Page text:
WP: Brent Suter (6-4); LP: Jake Arrieta (5-4); Save: none; Home runs: Mil - Jesus Aguilar (11), Ji-Man Choi (2), Jonathan Villar (5); Phi - Rhys Hoskins (7)
A box score chock full’a fun
A tense, one run game quickly turned into a Milwaukee Brewer (39-25) rout in Philadelphia today, as the Crew put up eight runs in the sixth and seventh innings to again pummel the Phillies (32-30), this time 12-3.
The key inning was the sixth. The Brewers had nine at bats against Phils’ starter Jake Arrieta without being able to get a hit, but a one-out catcher’s interference for Ryan Braun started the winning rally. Arrieta walked Jonathon Villar which prompted a visit from Phillies’ manager and former Brewer Gabe Kapler. Arrieta convinced Kap that he was fine, then hit Erik Kratz (for the second time) to load the bases.
Kapler then made his move, bringing in Luis Garcia. Garcia made Orlando Arcia look bad, striking him out on three pitches, but had less success with Choi. Ji-Man lined an opposite field grand salami down the left-field line on a 3-2 pitch, just over the 329’ sign and suddenly a one run deficit was a three run lead. Milwaukee coasted to the win from there.
The Brewers struck first against Arrieta, Christian Yelich singled (the first of three hits) with one down in the first, and Jesus Aguilar also had an opposite field dinger, a few rows into the seats in right for a 2-0 lead.
Philadelphia put together pretty much all of their offense for the day in the bottom of the third against Brewers starter Brent Suter. Suter allowed no hits and a walk in the first two innings, but two singles (the second a dropped pop up in center for Arcia) were followed by a three run bomb to left by Rhys Hoskins. Suter got the last two in the third and allowed no more runs on one hit over the fourth and fifth. Brent came out when Choi pinch hit for him in the sixth...although I’m sure Suter would have done the same thing.
With Milwaukee on top 6-3 into the seventh, the Phils went with Adam Morgan to start the inning. He fooled only Travis Shaw (who tapped out to the pitcher). Otherwise, he gave up a Yelich single, Aguilar double, Ryan Braun single, and Villar homerun. That put Milwaukee up 10-3 and changed Craig Counsell’s bullpen management schedule.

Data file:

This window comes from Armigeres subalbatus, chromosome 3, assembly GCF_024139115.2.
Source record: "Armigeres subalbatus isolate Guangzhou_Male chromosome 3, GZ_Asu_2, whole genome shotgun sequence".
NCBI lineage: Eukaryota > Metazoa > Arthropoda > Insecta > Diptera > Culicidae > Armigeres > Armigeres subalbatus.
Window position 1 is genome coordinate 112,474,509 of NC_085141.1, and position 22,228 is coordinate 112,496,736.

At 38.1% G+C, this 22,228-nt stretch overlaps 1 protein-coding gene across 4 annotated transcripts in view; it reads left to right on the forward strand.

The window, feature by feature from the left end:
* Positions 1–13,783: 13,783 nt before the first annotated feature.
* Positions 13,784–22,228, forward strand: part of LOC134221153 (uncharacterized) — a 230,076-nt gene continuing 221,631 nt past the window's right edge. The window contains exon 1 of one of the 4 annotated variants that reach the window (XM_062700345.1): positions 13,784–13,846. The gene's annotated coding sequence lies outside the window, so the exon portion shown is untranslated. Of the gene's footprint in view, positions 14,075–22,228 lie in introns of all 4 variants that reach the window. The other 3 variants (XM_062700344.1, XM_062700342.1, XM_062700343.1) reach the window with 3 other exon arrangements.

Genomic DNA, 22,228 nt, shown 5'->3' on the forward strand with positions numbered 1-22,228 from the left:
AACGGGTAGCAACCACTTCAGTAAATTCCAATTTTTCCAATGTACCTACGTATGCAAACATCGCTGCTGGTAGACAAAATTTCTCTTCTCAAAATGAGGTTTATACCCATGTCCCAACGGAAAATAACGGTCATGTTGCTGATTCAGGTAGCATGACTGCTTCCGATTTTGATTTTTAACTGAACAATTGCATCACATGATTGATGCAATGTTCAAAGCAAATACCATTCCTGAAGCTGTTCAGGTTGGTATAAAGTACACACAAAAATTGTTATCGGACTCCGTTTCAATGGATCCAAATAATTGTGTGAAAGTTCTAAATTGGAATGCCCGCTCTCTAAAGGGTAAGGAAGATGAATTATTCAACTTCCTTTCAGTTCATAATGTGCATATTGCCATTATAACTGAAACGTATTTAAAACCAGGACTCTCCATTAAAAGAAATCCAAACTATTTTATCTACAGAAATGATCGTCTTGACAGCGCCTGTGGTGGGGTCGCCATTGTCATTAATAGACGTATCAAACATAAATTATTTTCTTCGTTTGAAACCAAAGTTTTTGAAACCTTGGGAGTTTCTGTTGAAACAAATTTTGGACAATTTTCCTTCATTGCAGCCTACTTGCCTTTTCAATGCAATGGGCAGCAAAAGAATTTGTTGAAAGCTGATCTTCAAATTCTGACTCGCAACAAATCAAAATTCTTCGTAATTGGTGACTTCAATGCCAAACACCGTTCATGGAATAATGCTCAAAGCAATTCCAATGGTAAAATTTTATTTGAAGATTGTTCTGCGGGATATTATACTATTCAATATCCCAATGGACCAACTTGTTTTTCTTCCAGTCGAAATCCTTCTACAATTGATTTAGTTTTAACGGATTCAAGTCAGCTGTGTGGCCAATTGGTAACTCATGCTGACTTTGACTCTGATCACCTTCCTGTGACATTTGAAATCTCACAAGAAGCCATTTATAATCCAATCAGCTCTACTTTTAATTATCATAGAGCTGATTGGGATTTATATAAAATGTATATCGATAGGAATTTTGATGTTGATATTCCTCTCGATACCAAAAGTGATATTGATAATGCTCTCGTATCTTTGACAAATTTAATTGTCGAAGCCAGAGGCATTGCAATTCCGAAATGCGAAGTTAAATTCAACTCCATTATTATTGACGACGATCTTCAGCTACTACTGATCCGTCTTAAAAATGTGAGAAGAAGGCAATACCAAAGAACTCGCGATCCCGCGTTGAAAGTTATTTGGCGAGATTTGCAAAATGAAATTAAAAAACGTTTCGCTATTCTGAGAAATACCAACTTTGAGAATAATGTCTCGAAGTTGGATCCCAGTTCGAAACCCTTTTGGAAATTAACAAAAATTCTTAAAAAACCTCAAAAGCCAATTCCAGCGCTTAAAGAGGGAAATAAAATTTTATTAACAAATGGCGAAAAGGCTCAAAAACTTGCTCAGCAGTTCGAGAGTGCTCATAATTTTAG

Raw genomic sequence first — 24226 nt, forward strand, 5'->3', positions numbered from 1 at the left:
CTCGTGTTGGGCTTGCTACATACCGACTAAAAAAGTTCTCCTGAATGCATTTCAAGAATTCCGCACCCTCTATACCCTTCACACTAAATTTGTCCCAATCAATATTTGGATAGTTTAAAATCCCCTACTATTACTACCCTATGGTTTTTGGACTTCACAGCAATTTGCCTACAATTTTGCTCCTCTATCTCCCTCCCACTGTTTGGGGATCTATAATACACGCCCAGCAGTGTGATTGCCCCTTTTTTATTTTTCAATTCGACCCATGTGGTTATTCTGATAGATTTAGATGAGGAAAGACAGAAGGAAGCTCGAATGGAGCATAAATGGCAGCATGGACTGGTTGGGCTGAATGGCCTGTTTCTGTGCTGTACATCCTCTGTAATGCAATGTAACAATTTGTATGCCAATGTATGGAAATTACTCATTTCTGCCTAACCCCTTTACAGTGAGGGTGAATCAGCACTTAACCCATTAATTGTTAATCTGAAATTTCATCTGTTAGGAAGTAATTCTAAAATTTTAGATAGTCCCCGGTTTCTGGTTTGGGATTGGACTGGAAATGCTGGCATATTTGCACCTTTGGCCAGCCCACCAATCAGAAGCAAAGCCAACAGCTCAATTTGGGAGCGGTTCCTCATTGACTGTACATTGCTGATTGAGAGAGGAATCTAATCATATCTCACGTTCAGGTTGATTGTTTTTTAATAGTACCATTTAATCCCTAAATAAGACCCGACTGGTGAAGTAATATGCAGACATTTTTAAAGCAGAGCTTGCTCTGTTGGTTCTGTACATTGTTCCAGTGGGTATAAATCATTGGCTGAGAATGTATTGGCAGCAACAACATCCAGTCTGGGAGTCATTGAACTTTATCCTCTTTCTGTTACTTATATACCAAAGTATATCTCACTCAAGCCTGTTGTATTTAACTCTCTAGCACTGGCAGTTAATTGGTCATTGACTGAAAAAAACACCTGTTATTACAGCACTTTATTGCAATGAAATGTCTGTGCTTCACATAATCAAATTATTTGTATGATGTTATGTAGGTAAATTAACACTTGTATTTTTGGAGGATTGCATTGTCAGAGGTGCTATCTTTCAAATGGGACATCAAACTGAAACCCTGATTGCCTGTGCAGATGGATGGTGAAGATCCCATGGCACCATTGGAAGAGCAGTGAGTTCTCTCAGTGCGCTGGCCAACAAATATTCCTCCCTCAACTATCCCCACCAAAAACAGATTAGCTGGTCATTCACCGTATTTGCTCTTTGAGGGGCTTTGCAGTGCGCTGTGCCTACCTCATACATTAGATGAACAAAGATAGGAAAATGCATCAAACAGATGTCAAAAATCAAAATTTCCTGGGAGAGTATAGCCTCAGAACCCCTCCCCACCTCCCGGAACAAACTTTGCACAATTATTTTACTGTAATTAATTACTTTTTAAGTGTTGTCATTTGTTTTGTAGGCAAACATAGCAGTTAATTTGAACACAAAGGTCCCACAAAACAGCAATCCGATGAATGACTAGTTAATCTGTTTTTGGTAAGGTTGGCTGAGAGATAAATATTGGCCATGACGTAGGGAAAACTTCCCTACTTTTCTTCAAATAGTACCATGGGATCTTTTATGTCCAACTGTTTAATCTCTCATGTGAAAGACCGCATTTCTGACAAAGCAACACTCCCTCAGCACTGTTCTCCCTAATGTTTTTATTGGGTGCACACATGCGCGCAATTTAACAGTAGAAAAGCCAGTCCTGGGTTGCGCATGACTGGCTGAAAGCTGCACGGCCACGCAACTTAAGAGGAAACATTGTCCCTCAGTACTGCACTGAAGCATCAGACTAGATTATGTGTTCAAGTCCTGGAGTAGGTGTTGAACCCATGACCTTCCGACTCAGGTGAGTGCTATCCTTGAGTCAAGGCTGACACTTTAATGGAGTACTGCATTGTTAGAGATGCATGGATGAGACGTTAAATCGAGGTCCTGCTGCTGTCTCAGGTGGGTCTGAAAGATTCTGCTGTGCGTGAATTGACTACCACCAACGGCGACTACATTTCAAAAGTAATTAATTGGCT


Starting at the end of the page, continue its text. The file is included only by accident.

Josh Hader had the sixth with the Crew up 6-3, and he had a 1-2-3 inning with only one strikeout. The four run seventh ended Hader’s day and brought in Taylor Williams. Taylor duplicated Josh’s line, and Dan Jennings had a scoreless eighth with a hit, a walk, a strikeout, and a double play.
The Brewers added a couple of runs in the ninth on a lead-off triple by Braun (narrowly missed on a dive in right by Nick Williams) and a tapper back to the mound by Kratz. Phillies’ pitcher Tommy Hunter knocked it down and had no play at the plate on Braun, and his throw to first hand-cuffed Carlos Santana and went into right, with Kratz taking second. After a pop-out to right by Arcia, Hernan Perez singled to center, plating Kratz. (Kratz was one for three with the two HBPs, two runs, and the RBI).
That brought on Boone Logan and a rain shower, sending the remaining fans scattering for shelter. Santana hit a bloop to left to lead off the inning that Braun took a circuitous route to, then missed on an ill-advised dive. Santana ended up on second with a “double”. Maikel Franco’s bid for a pinch homer stayed in the park (it would probably have left Miller Park) for out number one, and then Boone had a walk and hit-by-pitch to load ‘em up. With the rain having abated, Logan got out number two on a pop-up to Lorenzo Cain in short center, and finally ended the game on a flyball to left.
Milwaukee goes with Brandon Woodruff (2-0, 6.05) Sunday afternoon, up from AAA Colorado Springs. He will face the Phils’ Zach Elfin (2-2, 3.74). Milwaukee has won this series, ending a two-series skid, and will try for the sweep at 12:30 pm.